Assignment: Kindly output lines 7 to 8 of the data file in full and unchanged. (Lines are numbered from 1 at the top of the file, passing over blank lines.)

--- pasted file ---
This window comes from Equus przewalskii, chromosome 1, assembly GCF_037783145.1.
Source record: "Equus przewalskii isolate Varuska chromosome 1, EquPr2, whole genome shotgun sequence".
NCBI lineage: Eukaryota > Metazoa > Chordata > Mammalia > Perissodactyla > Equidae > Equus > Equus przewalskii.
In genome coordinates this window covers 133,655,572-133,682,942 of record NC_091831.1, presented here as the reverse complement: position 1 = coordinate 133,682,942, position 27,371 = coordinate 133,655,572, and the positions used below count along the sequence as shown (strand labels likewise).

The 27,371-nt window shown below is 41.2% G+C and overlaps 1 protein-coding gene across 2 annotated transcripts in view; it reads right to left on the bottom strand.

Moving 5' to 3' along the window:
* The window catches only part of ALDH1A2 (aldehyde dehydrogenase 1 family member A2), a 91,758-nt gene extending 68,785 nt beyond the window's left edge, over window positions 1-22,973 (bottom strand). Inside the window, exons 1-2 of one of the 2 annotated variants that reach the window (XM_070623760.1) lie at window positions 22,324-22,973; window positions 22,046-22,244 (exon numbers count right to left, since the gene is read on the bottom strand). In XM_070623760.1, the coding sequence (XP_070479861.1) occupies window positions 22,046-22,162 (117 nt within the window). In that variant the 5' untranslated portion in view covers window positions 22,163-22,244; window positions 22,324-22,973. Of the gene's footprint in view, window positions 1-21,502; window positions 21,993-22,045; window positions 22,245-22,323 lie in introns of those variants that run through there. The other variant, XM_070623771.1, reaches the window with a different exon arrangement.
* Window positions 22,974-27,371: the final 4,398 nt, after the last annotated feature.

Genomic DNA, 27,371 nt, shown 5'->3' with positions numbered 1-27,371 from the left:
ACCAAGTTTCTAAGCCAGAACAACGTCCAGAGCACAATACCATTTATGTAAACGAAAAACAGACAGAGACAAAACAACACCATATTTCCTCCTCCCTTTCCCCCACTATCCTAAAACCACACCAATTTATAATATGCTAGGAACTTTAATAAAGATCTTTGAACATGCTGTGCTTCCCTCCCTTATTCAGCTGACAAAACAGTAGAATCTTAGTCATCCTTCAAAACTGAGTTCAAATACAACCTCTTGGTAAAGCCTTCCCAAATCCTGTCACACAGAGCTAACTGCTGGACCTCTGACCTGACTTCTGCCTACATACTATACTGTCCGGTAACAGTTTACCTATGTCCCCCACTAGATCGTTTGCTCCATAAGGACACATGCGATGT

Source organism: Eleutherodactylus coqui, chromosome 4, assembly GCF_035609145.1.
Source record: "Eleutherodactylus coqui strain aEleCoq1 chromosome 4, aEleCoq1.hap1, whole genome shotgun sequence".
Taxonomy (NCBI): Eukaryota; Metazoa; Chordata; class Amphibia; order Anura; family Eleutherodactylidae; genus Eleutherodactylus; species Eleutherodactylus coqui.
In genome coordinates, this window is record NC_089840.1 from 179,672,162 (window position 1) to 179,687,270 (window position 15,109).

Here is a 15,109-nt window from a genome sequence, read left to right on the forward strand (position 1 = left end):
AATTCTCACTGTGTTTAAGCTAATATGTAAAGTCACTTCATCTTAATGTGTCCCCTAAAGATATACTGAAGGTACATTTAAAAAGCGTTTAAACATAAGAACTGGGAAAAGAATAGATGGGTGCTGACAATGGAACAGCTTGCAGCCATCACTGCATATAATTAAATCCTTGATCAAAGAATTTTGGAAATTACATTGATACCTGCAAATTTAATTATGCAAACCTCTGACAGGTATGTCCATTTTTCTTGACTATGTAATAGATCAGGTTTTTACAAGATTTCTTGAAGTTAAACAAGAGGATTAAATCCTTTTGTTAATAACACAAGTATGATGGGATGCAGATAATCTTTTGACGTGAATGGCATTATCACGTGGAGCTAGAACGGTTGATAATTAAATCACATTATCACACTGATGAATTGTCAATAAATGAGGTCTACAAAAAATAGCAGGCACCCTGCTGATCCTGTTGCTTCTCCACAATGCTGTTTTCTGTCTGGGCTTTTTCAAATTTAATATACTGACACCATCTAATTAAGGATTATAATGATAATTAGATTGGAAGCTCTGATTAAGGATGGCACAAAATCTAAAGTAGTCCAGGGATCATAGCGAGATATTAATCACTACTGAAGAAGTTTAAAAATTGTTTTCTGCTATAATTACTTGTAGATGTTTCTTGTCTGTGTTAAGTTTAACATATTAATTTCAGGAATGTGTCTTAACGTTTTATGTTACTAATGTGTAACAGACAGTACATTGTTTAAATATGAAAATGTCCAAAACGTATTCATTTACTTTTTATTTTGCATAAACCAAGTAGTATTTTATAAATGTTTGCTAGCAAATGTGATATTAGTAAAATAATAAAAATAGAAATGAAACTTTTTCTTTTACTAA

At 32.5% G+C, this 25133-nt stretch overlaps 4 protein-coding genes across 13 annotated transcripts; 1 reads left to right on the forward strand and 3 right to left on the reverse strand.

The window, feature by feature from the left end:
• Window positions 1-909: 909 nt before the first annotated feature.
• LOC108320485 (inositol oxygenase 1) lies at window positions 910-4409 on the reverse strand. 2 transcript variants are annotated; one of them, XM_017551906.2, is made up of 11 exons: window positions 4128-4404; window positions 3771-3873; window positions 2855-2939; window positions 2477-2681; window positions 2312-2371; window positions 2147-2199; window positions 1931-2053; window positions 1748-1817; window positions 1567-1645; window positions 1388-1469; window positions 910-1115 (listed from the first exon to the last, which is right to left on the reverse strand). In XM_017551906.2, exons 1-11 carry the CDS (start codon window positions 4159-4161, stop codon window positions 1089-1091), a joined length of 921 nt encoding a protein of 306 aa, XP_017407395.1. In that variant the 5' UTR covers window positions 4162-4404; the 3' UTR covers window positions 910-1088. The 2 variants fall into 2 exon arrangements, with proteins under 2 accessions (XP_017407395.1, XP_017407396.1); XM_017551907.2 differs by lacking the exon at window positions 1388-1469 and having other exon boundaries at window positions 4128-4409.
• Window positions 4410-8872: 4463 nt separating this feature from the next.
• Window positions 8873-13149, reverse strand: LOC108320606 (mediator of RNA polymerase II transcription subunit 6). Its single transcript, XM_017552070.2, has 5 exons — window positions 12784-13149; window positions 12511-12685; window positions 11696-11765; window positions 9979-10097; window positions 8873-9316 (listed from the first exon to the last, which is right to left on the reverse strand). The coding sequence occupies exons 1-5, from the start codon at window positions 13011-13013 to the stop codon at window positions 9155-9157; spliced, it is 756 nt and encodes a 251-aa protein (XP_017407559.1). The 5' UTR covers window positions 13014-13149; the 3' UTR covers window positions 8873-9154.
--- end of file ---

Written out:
* The window catches only part of ALDH1A2 (aldehyde dehydrogenase 1 family member A2), a 91,758-nt gene extending 68,785 nt beyond the window's left edge, over window positions 1-22,973 (bottom strand). Inside the window, exons 1-2 of one of the 2 annotated variants that reach the window (XM_070623760.1) lie at window positions 22,324-22,973; window positions 22,046-22,244 (exon numbers count right to left, since the gene is read on the bottom strand). In XM_070623760.1, the coding sequence (XP_070479861.1) occupies window positions 22,046-22,162 (117 nt within the window). In that variant the 5' untranslated portion in view covers window positions 22,163-22,244; window positions 22,324-22,973. Of the gene's footprint in view, window positions 1-21,502; window positions 21,993-22,045; window positions 22,245-22,323 lie in introns of those variants that run through there. The other variant, XM_070623771.1, reaches the window with a different exon arrangement.
* Window positions 22,974-27,371: the final 4,398 nt, after the last annotated feature.